Nearly there now, just one more day and we have completed the whole month of Blogging from A-Z. But first, we must visit the letter Y.
Ynys Mon is the Welsh name for the isle of Anglesey, the 276 square mile island off the North West coast of Wales. It is a place saturated in myth and legend is said to be the birthplace of Merlin, the wizard of Arthurian tales. There is a long history of druids living on the island and it was one of the last places in Britain to be brought under the Roman occupation in AD60.
It is a beautiful part of the world and being so small, wherever you are on the island you are never very far away from a beautiful sandy beach or a stunning cliff-top view of the sea. We have spent lots of time there on family holidays in our caravan and have found our way round the island by bike and on foot. One of my favourite places is Benllech beach on the east coast. It is on one side of Red Wharf Bay and has a huge empty beach where the children can run about with kites or footballs to their hearts content. There is a lovely little cafe too which we have sheltered in on the odd occasion when we have been caught out by the rain.
Anglesey boasts a lot of quirky places too – did you know there was a vineyard there? There is an RAF training centre at Valley which is where Prince William served out of when he was a helicopter pilot for the Search and Rescue Service, and in the daytime, trainee pilots fly sorties over the island in pairs all the year round. Anglesey is also home to the world’s longest railway station name-sign, as it is located in Llanfairpwllgwyngyllgogerychwyrndrobwllllantysiliogogogoch – yes, that is a real place! The name is in Welsh and translated into English it means: Parish [church] of [St.] Mary (Llanfair) [in] Hollow (pwll) of the White Hazel [township] (gwyn gyll) near (go ger) the rapid whirlpool (y chwyrn drobwll) [and] the parish [church] of [St.] Tysilio (Llantysilio) with a red cave ([a]g ogo[f] goch). As impressive as it sounds, the name is actually a mid-19th Century invention based on the original name of Llanfair Pwllgwyngyll and was extended to the impressive 58 letter name to promote the town when the railways were beginning to boom.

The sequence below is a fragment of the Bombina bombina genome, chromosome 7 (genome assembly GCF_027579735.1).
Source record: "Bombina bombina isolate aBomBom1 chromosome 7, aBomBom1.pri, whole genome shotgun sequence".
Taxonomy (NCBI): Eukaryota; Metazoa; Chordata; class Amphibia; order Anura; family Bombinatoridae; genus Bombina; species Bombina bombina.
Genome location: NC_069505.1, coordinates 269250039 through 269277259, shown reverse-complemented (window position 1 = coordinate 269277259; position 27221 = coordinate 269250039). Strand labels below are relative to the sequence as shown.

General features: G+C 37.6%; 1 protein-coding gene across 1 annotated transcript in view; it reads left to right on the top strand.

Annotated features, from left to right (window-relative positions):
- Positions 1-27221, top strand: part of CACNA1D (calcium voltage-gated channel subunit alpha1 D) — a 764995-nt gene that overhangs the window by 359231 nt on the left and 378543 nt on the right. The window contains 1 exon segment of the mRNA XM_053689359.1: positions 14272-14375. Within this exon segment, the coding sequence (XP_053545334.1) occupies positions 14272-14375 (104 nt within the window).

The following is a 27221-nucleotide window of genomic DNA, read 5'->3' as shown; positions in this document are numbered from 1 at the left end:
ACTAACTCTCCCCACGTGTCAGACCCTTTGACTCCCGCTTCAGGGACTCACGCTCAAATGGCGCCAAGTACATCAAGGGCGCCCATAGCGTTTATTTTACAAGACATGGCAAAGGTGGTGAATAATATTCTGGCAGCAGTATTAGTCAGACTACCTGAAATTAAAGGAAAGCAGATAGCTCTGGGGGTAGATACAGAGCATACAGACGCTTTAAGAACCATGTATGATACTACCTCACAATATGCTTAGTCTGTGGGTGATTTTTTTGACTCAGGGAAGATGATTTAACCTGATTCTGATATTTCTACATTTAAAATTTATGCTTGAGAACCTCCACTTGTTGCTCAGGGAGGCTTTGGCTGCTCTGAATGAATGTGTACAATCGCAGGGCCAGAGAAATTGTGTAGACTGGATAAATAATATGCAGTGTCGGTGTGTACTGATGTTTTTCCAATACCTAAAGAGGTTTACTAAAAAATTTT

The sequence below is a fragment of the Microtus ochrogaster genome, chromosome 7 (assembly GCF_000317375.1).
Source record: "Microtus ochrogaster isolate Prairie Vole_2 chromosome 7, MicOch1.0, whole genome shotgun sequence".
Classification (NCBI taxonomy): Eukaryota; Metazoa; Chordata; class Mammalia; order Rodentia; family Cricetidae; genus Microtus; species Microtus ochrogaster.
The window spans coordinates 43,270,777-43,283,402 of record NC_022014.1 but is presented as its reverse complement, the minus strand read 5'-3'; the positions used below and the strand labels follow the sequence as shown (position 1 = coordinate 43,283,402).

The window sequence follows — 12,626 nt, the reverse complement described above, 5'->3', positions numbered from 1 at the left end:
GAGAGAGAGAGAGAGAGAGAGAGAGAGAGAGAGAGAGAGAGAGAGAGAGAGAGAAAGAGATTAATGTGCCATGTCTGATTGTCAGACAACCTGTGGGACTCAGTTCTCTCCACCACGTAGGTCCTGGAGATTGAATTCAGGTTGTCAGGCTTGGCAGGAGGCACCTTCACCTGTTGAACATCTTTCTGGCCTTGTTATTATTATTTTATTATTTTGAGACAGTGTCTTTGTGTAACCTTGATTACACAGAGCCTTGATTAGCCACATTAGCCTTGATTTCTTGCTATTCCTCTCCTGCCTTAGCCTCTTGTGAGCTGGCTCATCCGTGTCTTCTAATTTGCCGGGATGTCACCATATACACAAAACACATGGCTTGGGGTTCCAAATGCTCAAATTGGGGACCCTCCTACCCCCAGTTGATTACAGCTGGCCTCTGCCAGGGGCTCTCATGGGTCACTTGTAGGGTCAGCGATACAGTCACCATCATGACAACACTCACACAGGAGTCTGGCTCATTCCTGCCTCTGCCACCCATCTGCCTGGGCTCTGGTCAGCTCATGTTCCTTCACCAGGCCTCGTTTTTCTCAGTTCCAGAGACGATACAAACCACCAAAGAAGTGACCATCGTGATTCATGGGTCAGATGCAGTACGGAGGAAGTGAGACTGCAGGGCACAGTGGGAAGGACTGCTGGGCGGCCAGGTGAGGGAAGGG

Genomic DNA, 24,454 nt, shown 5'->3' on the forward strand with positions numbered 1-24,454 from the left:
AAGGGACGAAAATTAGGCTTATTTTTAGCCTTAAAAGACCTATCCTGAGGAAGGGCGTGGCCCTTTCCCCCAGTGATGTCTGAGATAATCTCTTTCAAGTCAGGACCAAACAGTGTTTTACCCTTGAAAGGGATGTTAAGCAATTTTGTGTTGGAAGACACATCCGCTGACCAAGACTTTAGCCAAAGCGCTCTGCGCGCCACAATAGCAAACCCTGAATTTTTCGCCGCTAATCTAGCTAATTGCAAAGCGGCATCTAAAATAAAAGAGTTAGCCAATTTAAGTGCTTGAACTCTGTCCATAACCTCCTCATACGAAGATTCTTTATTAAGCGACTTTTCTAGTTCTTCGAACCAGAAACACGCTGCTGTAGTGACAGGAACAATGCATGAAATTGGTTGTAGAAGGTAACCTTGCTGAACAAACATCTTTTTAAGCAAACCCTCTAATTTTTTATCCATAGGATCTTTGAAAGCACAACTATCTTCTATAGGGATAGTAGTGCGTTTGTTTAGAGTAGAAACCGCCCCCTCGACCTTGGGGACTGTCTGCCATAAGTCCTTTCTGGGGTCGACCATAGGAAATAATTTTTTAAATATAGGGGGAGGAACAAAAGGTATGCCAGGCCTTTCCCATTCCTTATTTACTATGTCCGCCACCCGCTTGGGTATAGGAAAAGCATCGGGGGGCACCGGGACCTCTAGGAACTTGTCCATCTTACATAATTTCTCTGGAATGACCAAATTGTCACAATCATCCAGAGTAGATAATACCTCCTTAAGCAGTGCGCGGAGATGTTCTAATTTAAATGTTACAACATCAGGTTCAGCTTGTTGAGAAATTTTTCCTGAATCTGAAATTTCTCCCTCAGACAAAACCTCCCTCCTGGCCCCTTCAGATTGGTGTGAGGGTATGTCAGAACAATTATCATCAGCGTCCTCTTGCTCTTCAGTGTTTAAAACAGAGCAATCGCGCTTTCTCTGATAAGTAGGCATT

My favourite place on the whole island is the lighthouse at Penmon on the east side. It overlooks the tiny Puffin Island which is uninhabited by humans and is home to colonies of sea birds. The lighthouse itself stands away from the coastline and is a popular attraction for photographers and artists alike.
If ever you get the chance, please go and visit Ynys Mon. It is beautiful, wild, steeped in history, picturesque, modern, and home to some of the nicest people you could hope to meet.